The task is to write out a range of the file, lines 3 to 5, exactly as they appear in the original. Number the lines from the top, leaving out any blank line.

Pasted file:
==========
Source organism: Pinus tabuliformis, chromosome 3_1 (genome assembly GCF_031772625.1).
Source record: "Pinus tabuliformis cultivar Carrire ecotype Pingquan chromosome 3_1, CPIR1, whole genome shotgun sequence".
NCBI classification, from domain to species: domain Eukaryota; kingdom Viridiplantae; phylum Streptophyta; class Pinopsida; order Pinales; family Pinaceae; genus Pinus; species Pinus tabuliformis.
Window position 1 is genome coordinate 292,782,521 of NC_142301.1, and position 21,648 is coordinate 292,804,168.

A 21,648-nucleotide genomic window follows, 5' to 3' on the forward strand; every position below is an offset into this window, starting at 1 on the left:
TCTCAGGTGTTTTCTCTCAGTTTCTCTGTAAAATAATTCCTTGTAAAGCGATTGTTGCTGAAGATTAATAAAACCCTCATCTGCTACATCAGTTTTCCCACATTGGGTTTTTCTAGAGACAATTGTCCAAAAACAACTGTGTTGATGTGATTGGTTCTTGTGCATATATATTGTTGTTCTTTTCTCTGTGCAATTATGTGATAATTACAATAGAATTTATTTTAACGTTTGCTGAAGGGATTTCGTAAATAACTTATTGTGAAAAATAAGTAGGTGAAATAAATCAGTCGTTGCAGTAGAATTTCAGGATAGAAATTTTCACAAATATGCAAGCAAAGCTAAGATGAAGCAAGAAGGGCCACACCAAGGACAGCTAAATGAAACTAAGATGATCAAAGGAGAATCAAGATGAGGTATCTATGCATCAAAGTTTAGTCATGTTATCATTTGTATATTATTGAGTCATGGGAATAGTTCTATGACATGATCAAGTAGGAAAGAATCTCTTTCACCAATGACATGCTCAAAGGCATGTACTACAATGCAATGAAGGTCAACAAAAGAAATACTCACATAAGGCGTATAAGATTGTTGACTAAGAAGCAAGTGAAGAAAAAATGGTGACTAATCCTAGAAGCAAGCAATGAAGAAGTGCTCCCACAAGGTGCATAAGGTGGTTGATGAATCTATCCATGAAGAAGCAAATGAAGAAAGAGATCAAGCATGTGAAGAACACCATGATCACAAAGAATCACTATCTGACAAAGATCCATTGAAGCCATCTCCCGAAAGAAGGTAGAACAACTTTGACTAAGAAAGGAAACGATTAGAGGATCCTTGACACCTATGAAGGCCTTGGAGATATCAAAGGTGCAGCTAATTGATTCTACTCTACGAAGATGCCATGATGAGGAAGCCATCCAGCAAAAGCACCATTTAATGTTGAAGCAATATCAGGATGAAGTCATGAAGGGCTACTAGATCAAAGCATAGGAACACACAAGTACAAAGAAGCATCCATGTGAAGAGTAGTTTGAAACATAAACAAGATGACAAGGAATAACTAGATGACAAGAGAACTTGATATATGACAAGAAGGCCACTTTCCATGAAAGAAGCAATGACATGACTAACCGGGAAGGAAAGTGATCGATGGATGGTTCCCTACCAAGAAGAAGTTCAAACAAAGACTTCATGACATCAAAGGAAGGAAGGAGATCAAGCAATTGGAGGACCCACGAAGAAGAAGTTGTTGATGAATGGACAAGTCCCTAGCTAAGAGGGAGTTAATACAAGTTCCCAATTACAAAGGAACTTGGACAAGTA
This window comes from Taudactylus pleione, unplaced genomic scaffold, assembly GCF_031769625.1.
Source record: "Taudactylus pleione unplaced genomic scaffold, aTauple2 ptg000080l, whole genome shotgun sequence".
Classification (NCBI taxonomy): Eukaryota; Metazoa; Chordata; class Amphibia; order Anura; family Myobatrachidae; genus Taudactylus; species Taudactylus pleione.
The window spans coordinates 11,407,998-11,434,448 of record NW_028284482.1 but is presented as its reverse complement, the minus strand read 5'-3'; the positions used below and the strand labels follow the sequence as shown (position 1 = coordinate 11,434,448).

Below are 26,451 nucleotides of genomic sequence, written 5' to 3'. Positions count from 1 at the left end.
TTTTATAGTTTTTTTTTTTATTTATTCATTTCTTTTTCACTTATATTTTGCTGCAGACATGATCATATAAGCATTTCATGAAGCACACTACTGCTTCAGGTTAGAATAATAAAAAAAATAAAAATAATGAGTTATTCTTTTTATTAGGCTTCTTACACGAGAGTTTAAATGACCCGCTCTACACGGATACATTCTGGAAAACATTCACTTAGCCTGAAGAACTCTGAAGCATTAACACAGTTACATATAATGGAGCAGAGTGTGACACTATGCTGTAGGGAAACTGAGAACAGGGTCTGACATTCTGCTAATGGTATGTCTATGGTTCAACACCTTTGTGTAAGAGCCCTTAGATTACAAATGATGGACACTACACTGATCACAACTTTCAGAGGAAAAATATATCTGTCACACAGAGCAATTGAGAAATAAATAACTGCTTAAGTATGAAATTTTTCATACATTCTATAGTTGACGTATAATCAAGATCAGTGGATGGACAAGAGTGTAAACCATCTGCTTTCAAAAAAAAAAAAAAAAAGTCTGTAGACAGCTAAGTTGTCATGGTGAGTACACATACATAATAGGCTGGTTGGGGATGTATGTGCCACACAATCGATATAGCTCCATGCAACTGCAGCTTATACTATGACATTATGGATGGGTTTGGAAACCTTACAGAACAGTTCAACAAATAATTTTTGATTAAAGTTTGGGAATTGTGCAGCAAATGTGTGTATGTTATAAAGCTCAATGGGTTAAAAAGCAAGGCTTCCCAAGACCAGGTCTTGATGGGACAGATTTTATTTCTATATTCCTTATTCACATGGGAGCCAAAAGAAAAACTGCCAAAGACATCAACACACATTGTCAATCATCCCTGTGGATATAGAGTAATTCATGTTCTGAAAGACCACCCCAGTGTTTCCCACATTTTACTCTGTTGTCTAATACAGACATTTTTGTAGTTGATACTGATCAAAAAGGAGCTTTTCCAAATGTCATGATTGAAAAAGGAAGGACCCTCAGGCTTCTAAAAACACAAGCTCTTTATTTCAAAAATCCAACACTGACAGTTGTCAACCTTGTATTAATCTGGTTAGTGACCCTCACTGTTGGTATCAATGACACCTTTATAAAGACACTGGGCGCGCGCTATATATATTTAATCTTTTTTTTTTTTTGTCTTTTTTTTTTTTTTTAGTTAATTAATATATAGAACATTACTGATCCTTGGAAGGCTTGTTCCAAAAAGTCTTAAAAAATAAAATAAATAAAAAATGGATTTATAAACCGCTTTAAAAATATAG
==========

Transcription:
NCBI classification, from domain to species: domain Eukaryota; kingdom Viridiplantae; phylum Streptophyta; class Pinopsida; order Pinales; family Pinaceae; genus Pinus; species Pinus tabuliformis.
Window position 1 is genome coordinate 292,782,521 of NC_142301.1, and position 21,648 is coordinate 292,804,168.

A 21,648-nucleotide genomic window follows, 5' to 3' on the forward strand; every position below is an offset into this window, starting at 1 on the left: